As Yahoo prepares to release what is widely expected to be another round of lackluster earnings today, the landscape of initial bidders for the Silicon Valley Internet giant is becoming clear.
And it’s a pretty small group of potential acquirers, a handful compared to the reported three dozen expressing interest. Guess not!
The possible buyers I could confirm include the long-expected offer from Verizon; one from private equity firm TPG, flying solo; and one that pairs Bain Capital with upstart Vista Equity Partners that includes a passel of former Yahoo execs, such as former interim CEO Ross Levinsohn, former media exec Ken Fuchs and former ad exec Bill Wise.
(In other words, the Hair is back!)
All the key bidders have different aims. Front-runner Verizon is expected to try to integrate Yahoo’s ad tech and media into its efforts to build a fortress of mobile stuff. TPG is interested almost solely in the ad tech and how to rightsize the business to make it work better.
Meanwhile, the most interesting bid to me is from Bain and Vista, since Vista is well known for its ruthlessly efficient cost-cutting that one person in a conversation with me likened to a “executioner’s playbook.” Ouch! The addition of several ex-Yahoos who know a thing or two about the company makes it all the more fascinating.
Also in the picture, YP Holdings, which includes owners Cerberus Capital Management (the money) and AT&T (just sitting under the basket here). There are other reported bids too, from Liberty Media, but I could not confirm that.
I also could not confirm the prices that were offered by any party. But most expect Yahoo’s core business to fetch $6 billion to $8 billion.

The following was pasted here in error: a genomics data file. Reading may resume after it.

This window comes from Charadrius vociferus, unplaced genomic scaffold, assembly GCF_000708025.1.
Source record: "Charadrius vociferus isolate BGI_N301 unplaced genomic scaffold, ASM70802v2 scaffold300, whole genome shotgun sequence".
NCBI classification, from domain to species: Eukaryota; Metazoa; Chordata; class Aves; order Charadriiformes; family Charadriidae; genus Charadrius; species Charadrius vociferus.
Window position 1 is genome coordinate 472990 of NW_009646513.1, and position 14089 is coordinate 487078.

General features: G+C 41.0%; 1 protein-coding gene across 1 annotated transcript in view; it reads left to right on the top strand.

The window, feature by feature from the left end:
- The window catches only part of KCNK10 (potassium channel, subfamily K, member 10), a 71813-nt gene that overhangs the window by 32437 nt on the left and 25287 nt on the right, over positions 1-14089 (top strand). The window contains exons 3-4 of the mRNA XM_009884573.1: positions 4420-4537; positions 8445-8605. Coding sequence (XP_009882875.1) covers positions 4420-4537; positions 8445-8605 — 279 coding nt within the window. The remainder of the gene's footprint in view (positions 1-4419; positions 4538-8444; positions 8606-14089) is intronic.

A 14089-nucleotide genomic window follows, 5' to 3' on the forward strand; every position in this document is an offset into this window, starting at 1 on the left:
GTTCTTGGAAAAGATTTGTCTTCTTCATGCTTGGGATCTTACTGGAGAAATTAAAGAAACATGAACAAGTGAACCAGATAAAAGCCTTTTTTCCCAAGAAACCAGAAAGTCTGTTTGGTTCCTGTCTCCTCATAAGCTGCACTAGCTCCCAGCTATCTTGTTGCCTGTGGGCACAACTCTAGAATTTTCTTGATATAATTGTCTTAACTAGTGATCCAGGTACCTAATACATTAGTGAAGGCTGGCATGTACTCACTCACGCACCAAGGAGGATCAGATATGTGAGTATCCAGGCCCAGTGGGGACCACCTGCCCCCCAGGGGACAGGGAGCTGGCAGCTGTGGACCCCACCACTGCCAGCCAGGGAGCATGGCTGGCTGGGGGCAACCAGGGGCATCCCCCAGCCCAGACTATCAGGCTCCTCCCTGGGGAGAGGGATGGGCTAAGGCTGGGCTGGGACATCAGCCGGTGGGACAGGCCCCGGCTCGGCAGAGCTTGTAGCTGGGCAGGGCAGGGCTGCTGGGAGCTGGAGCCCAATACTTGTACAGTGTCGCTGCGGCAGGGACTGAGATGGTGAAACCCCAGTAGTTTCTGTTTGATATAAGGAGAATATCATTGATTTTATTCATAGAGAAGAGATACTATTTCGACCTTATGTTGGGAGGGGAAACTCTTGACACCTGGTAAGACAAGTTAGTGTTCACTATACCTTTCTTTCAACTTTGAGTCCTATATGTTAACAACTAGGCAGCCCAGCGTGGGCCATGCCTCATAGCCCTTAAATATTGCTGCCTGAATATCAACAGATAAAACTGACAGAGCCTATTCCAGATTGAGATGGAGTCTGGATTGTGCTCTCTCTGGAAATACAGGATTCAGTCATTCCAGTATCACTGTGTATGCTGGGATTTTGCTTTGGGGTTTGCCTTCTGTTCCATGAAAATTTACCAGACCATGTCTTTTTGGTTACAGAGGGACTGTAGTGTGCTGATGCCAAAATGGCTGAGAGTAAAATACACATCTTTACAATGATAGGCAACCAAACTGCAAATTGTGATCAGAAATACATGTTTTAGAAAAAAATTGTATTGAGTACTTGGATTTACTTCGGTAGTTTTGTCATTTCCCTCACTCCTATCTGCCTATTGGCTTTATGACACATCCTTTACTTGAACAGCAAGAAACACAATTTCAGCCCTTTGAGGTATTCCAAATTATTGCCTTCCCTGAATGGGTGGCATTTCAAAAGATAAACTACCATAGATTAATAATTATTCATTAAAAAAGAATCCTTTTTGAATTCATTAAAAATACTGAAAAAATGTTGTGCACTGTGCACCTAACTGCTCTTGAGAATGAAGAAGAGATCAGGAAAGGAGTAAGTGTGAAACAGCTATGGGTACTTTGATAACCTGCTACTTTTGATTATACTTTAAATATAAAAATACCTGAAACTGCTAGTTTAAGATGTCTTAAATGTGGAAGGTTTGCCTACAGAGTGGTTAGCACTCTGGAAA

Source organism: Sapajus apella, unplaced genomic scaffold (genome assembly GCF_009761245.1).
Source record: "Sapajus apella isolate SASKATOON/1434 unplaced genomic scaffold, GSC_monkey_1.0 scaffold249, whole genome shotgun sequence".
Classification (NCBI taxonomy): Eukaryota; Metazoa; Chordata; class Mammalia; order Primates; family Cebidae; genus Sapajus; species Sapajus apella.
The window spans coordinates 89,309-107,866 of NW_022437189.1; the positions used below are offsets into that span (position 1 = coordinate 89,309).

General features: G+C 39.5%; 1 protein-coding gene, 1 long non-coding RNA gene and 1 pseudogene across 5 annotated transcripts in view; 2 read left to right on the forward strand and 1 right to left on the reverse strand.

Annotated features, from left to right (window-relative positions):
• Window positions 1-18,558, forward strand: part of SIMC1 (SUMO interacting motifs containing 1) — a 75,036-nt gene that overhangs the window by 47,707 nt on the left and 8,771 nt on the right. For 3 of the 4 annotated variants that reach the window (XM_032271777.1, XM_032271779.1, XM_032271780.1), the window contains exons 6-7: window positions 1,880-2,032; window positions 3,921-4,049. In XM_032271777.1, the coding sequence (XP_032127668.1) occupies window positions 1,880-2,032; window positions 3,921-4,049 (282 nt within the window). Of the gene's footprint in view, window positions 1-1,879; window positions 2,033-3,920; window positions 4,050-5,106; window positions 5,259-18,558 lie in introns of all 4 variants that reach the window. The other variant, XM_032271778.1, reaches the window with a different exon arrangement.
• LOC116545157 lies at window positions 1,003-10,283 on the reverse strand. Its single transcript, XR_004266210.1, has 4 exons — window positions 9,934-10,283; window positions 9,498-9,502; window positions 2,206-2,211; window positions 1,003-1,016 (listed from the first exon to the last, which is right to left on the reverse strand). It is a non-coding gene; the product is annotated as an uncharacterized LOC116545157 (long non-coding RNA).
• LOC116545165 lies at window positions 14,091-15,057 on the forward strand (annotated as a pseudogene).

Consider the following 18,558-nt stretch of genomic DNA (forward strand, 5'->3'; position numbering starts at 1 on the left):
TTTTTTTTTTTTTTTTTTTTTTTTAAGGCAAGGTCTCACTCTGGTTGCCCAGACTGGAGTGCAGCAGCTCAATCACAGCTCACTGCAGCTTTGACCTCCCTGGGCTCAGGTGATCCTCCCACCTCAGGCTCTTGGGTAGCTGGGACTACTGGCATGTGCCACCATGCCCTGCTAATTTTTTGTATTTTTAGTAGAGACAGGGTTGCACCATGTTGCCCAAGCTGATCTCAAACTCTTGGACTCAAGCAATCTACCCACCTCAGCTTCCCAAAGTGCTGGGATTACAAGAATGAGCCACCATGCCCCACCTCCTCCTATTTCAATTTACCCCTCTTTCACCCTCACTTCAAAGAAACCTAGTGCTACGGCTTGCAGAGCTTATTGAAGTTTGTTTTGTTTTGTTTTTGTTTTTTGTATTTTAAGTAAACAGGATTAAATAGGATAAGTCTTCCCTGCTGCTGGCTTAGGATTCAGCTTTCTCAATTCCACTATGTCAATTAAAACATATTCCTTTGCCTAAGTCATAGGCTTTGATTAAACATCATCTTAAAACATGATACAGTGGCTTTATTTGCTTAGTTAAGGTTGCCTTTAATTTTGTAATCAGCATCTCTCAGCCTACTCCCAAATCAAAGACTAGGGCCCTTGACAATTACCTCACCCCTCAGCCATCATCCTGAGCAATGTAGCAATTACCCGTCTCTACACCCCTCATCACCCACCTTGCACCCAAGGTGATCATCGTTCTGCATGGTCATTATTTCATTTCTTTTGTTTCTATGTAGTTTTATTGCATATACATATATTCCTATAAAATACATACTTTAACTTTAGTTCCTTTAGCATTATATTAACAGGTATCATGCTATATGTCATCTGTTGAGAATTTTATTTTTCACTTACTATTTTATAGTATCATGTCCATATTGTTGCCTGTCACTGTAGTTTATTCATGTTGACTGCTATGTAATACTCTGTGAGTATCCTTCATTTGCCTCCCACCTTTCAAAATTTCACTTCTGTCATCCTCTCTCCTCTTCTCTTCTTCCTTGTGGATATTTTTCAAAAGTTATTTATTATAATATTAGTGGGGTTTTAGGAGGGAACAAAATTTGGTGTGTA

Bidders involved said that they expected their offers to change considerably over time and that this round was just to have an ability to get more information. Also, new bidders could swoop in too, although that is less likely.
“This is a chance to get to know the management better and to get access to some real information,” said one possible buyer. “What we have seen so far is really not much.”
Indeed, except for clear indications that Yahoo’s core business is in serious decline, sources close to the bidding said that the Yahoo sales process has been largely opaque, with little enlightenment from management about some key issues. That includes declines in its ad and search businesses, as well as some insight into how current strategies are actually working.
“The only thing that is clear is that this will be a tough turnaround and it is not for the faint of heart,” said one bidder.
Indeed not. Later today, analysts are expecting Yahoo adjusted earnings of seven cents (down!) on revenue of $1.1 billion (down!). No one really cares about this weak financial performance — it’s like caring that the crappy plumbing in an old house remains crappy — with the intense focus on the sale and also the looming proxy fight from Starboard Value. There may be some interest in possible patent and real estate sales to goose results, but that’s just noise.
What is critical in the conference call after the earnings are released will be what CEO Marissa Mayer will say to Wall Street about the bidding and the state of play within Yahoo, including efforts to retain employees in this fraught time.
Also of interest, its relationship with Japan’s SoftBank, which owns Yahoo Japan. Yahoo has a 35 percent stake too, and gets $240 million in annual payments from the company. As Re/code recently reported, SoftBank wants that to end, since it feels like it gets bupkis from the relationship, which is yet another complexity in this mess.
More to come later, obvi.
This article originally appeared on Recode.net.